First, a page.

like the united states real-estate market continues to cool, a growing number of forecasters say homeowners could soon experience significant price drops. These analysts look at the record rise in home prices during the COVID pandemic and say a drop of 20 percent or more is looming in the near future.
“We’re at very, very foamy levels right now,” says James Knightley, chief international economist at ING Bank, the global financial institution. “Prices tend to overshoot on the downside.”
Knightley isn’t the only analyst predicting a sharp drop in home values in the near future. “For affordability back to 2020 [levels] at current interest rates, home prices have to drop more than 40 percent,” says Vitaliy Katsenelson, CEO and chief investment officer of Investment Management Associates.
Housing market boom slows
the Real-estate market caught fire in the spring of 2020 and continued to burn until mid-2022. Driven by a record low mortgage rates and pandemic-induced migration, home values have skyrocketed. Inventories reach historic lows. bidding wars it became common. That mismatch between supply and demand caused prices to skyrocket.
In March 2020, at the start of the pandemic in the US, the median price of an existing home was $280,700, according to the National Association of Realtors. By June 2022, that number had ballooned to $413,800, an increase of 47 percent and a new record high.
However, in mid-2022, the real estate market began to cool down. Mortgage rates soared past 7 percent, and the value of the houses began to recede in some markets. meanwhile at home sales have fallen for eight consecutive monthsa trend that indicates securities have become too rich for many Americans.
“Prices have to fall substantially to restore equilibrium,” Ian Shepherdson, chief economist at Pantheon Macroeconomics, wrote in an analysis in late October. “The housing supply curve is not flat, so falling demand will push prices down.”
Price-to-income ratios are out of control
Pessimists compare home prices to median income, a basic measure of affordability. If the median home price is $360,000, for example, and the median household income is $90,000, then the price-to-income ratio is 4.
During the pandemic, Americans saw some increases in income, but their purchasing power soared mainly due to falling mortgage rates. That allowed buyers to absorb big increases in home prices and sent the price-to-income ratio above the levels seen during the housing bubble of 2005 to 2007, says Knightley.
“We have gone from 4 to 5.3 in the space of two years. That is a surprisingly large number,” she says. “The worrying thing is that to get back to 4, we need home prices to fall 20 to 25 percent.”
The dramatic rise in mortgage rates means monthly payments have skyrocketed. A $400,000 loan at a 3 percent rate, for example, would mean a monthly payment of $1,686. Taking a 30-year loan for the same amount at a 7 percent rate brings the payment to $2,661. That’s an increase of nearly $1,000 a month.
“It all comes down to who is going to [be able to] pay these mortgages? Knightley asks. “The pool of people who can afford that is rapidly shrinking.”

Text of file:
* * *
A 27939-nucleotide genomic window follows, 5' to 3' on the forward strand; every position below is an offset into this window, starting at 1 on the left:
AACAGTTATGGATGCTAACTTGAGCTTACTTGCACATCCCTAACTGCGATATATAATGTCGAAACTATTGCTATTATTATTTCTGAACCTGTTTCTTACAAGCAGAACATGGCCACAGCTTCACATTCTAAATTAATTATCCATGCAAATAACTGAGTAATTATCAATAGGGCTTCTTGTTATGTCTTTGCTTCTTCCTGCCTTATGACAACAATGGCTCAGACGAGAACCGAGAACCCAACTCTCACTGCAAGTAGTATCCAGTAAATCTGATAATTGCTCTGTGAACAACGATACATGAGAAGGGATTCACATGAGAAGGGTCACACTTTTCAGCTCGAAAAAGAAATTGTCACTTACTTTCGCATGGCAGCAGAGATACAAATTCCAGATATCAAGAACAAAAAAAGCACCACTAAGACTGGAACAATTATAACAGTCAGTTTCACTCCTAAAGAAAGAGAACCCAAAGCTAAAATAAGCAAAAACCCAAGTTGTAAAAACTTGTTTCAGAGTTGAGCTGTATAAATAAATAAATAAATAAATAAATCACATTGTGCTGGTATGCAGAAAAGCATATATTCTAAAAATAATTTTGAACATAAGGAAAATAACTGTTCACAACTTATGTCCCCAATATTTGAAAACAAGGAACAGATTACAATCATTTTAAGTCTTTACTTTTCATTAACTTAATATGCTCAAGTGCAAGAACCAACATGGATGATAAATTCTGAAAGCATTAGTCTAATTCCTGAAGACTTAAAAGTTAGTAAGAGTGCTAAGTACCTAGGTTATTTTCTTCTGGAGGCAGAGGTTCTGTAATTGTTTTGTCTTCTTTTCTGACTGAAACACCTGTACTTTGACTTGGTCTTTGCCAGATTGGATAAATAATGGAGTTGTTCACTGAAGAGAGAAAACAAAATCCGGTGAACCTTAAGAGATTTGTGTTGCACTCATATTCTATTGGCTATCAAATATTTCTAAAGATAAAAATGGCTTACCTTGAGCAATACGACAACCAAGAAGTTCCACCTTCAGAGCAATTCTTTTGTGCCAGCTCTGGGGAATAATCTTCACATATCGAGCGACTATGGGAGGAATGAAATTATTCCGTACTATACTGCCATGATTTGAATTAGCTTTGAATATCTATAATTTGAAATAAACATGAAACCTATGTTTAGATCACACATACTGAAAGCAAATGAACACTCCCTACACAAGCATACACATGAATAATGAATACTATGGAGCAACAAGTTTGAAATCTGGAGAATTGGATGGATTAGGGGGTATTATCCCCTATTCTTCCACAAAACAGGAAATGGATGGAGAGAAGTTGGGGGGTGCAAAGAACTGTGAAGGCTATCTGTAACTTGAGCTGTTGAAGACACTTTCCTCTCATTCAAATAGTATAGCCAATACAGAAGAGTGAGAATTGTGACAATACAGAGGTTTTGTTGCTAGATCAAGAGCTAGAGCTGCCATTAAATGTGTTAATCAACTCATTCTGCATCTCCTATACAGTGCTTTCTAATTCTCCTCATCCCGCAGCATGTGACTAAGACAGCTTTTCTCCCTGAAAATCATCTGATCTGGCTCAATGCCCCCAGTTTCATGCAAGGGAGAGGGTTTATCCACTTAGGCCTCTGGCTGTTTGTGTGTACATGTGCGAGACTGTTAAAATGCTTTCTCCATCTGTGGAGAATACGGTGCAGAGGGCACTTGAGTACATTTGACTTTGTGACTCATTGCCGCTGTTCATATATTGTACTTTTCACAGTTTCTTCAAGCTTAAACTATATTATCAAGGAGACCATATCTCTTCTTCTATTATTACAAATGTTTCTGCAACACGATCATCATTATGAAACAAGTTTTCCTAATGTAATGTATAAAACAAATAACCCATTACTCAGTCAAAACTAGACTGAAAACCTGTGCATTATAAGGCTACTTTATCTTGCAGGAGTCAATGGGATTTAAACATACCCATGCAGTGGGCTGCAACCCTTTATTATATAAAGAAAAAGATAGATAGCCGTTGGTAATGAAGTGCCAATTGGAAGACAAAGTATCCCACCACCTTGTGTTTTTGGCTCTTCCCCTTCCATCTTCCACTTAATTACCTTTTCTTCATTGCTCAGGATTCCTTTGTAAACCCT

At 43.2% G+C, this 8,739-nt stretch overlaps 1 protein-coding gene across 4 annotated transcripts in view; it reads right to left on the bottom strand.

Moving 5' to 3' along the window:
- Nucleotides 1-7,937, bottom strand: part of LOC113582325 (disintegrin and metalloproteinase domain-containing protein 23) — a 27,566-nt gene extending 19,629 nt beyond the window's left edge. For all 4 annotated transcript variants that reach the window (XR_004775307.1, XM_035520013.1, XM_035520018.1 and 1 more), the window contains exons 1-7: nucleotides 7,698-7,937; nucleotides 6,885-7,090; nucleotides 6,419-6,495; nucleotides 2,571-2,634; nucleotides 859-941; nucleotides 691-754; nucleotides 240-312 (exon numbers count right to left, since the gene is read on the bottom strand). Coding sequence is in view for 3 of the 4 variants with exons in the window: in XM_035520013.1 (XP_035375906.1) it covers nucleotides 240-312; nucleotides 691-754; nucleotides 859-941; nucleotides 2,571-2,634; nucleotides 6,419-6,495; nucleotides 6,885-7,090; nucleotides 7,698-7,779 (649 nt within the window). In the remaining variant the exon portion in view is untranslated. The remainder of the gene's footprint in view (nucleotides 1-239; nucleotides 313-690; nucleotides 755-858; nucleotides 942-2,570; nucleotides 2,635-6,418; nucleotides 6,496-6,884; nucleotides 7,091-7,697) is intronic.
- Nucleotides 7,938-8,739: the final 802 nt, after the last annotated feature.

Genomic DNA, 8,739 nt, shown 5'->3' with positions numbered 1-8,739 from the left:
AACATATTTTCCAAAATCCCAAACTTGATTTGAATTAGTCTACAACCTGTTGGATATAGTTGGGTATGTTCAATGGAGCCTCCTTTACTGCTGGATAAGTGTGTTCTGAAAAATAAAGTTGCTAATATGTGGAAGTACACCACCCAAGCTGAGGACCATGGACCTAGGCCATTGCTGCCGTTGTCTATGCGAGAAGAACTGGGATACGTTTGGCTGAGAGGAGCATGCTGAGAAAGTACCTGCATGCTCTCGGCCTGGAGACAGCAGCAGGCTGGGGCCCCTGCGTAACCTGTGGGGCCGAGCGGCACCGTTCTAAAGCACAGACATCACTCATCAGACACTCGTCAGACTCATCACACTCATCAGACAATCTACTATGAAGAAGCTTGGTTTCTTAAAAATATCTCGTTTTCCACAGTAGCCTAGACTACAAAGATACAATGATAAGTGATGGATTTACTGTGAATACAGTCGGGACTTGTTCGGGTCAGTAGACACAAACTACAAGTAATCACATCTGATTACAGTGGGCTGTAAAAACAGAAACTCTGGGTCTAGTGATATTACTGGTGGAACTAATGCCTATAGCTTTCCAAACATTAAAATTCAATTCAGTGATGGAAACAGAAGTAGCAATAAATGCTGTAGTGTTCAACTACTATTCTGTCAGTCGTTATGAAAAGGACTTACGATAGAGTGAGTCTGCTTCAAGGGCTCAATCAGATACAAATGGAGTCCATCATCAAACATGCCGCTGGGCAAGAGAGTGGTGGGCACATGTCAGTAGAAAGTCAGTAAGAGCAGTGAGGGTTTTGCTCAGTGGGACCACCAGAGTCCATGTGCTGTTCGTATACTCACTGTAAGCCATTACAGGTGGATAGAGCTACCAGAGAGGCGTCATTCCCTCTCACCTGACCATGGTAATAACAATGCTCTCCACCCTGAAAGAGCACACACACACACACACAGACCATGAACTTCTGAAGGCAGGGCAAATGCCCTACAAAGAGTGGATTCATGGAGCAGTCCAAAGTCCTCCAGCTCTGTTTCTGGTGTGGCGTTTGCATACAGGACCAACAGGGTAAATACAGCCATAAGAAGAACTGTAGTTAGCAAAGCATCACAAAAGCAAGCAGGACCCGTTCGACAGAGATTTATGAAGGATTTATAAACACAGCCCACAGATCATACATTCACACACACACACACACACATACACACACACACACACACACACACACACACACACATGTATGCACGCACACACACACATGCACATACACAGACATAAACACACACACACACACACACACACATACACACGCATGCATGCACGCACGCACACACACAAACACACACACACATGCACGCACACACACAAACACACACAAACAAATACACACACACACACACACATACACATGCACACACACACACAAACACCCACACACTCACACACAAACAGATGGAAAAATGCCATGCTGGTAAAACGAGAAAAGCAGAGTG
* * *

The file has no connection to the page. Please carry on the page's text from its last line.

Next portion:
Shepherdson also points to the price-to-income ratio as a warning of declining home values. “We expect a 15 to 20 percent drop over the next year, to restore the pre-COVID price-to-income ratio,” Sheperdson writes.
A drop in values could spell trouble for those who bought at the peak of the housing market, and especially those who bought with low down payments. However, for the housing economy in general, an easing of the COVID-induced housing frenzy could prove healthy.
“If you are a first time buyerit’s immensely challenging,” says Knightley.
A more optimistic view of the real estate market
Even pessimists acknowledge that the US housing market has a lot going for it. On the supply side, there is no excess of homes for sale. New buildings fell to historically low levels after the Great Recession and have remained low. Meanwhile, many homeowners who would sell in normal times are staying where they are. They don’t want to give up their low-interest mortgages, creating a “seller’s strike.”
And on the demand side, the large Millennial generation is in its prime buying years, and the US has seen an increase in its Hispanic population, a demographic that also values homeownership.
With those factors serving as a safety net, many real estate economists expect only a minor correction in home prices. The Association of Mortgage Brokers, for example, does not predict any decline in home values across the country. The National Association of Realtors calls for a single-digit decline, while the National Association of Home Builders predicts a decline of perhaps 10 percent.
Lisa Sturtevant, chief economist at Bright MLS, a multiple listing service operating in seven states, summarizes the consensus opinion.
“House prices will fall from their peaks, but the fact that there is a contraction on both the demand and supply sides means that the price declines will not be severe,” says Sturtevant. “It’s a very different market than we had in 2008, when demand dried up and inventory increased as foreclosures, short sales and new construction flooded the market.”
However, pessimists are not buying that opinion. “I’m just very, very skeptical of this notion that we’re going to see zero to 5 percent to 10 percent price drops,” says Knightley. “I would like to see zero, but I have a hard time seeing that as the result.”